Fire department VRBZO trains on the campus due to the war

On Tuesday, 12 April, one of the training days of the Veiligheidsregio Brabant Zuidoost (VRBZO) [Safety region southeast Brabant] took place on the campus. A group of firefighters practiced here because their actual location was not available due to the war in Ukraine. The terrain of the TU/e turns out to be perfectly suited for all kinds of creative accidents. In fact, it is so well suited that other corps want to join in.

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photo Bridget Alcione Spoor

The professional firefighters are on the campus the entire day to practice four different scenarios, all focused on technical assistance. You can think of scenarios such as freeing victims from a vehicle in a car accident. “The firefighters were supposed to practice at the MOB-complex in Mariahout," says TU/e-lieutenant Tim Schippers. "But due to the war in Ukraine, that complex had to serve as a backup location for the army. The practices need to go on, and it requires quite a lot from the location. We have been working a lot with the fire department Southeast Brabant, and our terrain offers a lot of possibilities, so we would like to help them now.” Bram Daams and Nick Saffrie from VRBZO are supervising the exercises today. Saffrie: “We come up with the scenarios and set them out. Then, we observe and see how everything goes. A total of 130 people will be practicing on the campus.”

 Accidents

The practice days are made up of theme days that all concern extinguishing fires, technical assistance, or handling hazardous substances. On the day that the Cursor editor follows along, the focus is on technical assistance. “Different scenarios have been set out on the entire campus," says Schippers. In this case, there are scrap cars that are used for the exercises. Oftentimes, bicycles are set out as well, and mannequins are placed to represent victims. An A4 is taped to the head of the mannequin with information about the mock condition of the victim. “It helps the lieutenant decide which tasks are necessary," says supervisor Nick Saffrie. When the exercise takes place, there are so-called lotus victims as well who have been trained to mimic victims.

Behind Fenix, we come across a car accident with five wounded, one of which is a cyclist who ended up under two cars. The lieutenant calmly tells the other firefighters what needs to be done, which victims need to be removed first, and how the rescue should be executed. There is not a trace of discussion like you might expect on the work floor when the manager is handing out orders. For now, the word of the lieutenant is law. It is crucial that during the exercise, everything is coordinated and calm. Whether the lieutenant’s decision was right or not can be discussed afterward; after all, everything will be evaluated.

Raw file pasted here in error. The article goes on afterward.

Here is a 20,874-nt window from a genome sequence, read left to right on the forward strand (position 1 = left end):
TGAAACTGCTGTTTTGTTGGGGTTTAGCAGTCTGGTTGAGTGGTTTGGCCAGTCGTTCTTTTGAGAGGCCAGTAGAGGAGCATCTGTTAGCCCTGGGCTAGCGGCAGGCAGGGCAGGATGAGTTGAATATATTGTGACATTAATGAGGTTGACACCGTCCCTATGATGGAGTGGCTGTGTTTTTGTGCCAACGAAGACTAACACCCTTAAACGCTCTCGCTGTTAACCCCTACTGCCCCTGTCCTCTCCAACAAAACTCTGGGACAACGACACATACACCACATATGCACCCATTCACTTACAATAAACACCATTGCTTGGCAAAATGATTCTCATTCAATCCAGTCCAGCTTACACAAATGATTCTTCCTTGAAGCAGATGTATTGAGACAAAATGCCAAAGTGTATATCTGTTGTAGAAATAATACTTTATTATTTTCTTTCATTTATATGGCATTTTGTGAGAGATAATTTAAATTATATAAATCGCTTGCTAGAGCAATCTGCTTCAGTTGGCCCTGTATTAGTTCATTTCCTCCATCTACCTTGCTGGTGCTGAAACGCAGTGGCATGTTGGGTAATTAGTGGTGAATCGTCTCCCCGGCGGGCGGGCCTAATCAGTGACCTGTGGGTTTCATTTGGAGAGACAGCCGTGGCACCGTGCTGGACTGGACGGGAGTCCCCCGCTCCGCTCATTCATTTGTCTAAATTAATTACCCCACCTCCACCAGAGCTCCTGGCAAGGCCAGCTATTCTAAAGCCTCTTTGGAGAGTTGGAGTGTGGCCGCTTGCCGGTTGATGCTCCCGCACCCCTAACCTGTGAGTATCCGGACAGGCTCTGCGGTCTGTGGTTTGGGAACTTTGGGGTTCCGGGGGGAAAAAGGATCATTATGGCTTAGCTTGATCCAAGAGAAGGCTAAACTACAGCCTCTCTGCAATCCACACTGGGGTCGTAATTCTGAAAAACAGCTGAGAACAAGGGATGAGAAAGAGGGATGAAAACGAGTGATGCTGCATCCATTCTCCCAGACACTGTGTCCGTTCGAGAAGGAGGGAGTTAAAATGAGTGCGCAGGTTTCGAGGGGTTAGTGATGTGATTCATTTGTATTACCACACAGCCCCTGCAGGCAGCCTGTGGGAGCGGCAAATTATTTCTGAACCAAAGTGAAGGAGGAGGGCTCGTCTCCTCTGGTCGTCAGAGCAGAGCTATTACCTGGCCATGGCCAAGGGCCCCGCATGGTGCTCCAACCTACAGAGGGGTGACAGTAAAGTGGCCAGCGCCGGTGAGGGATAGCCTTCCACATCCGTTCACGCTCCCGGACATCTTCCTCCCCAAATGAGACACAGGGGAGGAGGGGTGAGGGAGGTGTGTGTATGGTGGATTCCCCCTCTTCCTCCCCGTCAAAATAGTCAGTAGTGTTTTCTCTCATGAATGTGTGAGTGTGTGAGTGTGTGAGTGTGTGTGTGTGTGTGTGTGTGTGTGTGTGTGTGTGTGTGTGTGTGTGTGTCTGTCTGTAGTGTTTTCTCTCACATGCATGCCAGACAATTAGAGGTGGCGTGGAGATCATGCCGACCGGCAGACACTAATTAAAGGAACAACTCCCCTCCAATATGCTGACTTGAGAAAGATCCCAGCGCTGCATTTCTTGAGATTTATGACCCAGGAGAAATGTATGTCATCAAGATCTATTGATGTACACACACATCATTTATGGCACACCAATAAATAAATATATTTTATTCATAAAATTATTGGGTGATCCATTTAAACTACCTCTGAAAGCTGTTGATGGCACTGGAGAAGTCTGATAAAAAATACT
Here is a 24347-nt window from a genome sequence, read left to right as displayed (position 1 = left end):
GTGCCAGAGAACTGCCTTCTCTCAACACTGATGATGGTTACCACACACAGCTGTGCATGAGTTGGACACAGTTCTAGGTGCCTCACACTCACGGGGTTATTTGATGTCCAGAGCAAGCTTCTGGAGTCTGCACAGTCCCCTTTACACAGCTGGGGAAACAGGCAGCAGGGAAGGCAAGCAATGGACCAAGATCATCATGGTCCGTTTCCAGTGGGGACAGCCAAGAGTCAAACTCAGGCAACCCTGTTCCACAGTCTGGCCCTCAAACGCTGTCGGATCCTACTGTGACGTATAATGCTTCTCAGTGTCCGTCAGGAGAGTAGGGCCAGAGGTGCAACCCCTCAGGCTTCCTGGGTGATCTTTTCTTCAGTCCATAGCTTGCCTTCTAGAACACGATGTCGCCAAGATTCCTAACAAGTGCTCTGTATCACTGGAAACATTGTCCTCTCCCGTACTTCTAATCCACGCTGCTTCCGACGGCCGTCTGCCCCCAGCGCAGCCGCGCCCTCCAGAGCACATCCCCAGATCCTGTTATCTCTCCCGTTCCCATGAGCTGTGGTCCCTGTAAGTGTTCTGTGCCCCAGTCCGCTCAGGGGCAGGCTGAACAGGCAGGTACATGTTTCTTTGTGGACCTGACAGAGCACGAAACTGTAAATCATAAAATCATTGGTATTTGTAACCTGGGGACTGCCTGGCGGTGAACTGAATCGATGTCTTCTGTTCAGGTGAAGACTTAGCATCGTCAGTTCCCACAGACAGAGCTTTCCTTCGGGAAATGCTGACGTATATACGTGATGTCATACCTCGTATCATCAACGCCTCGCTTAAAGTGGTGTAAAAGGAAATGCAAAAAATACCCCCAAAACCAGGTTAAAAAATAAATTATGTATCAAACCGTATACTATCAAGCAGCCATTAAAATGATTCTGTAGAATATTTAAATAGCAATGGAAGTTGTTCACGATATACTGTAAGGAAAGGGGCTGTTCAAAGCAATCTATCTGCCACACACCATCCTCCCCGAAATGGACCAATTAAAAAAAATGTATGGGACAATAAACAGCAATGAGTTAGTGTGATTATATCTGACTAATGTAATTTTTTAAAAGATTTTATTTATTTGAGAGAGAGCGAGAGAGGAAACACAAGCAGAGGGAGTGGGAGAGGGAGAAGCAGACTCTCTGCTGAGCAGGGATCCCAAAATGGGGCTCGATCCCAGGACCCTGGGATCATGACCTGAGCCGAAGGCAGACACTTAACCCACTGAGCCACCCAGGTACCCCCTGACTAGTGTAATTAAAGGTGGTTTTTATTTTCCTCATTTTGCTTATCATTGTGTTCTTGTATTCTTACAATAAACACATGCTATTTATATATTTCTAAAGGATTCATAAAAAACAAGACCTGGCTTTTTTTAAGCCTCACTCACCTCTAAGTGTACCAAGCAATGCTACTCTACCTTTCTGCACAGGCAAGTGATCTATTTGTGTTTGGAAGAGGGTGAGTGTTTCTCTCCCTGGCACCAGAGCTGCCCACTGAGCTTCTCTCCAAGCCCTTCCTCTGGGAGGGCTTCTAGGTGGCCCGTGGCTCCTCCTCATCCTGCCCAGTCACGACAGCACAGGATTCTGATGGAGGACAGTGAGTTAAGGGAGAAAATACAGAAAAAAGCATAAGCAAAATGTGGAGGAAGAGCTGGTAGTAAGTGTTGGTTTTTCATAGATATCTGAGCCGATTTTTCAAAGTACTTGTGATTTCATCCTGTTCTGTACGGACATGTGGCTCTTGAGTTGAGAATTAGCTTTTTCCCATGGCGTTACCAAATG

Back to the accident simulation: the victims need to be rescued from under the cars. Interestingly, little interaction is sought with the victims, something other responders such as EROs and ambulance staff would do. Saffrie confirms that entire conversations are rarely held, "only when a victim initiates contact with a firefighter. We are more concerned with the technical part of the job."

Once the victims have been freed from their plight at the Fenix traffic accident, the team can move on to the hangar at the site of the former dome. In the hanger, a large highway chain collision has been simulated. The room is filled with smoke, and multiple cars are piled atop each other. There are four victims, one of which is our Cursor editor. Wearing heavy-duty masks, the rescuers move through the hangar with utmost focus that would be the envy of an average editor-in-chief. These fire fighters are truly unshakable.

The exercises are taken very seriously. The fire department needs to practice these operations regularly to remain trained. "We notice that it attracts a lot of attention," says Schippers as he takes Cursor to the bicycle storage room of Vertigo. "Just imagine arriving at work and finding a mannequin like that here under a trailer; that raises questions." The fact that the car is parked at Vertigo is no coincidence. Schippers compliments Tom van Aarle, the facility manager at Vertigo: "without him, it would have never been possible to create so many scenarios in such a short time." Van Aarle himself is active at the fire department in Son & Breugel as a volunteer: "The colleagues there now also want to run these scenarios," he says, laughing. "Let's see if that's possible."

Competition on the campus

These practice days are not open to the public, but the ABWC-competitions are. At the competitions, similar exercises can be seen that are also linked to themes of fire, technical assistance, and hazardous substances. On 7 May, a competition will take place on the TU/e campus that is open to the public. Teams from the entire region will participate. The event has been organized on behalf of and by the VRBZO women's team, which includes TU/e firefighter Janneke Zeebregts. The winning team will receive a trophy, something that is not new for the TU/e-fire department, as is evidenced by the string of trophies at the fire station:

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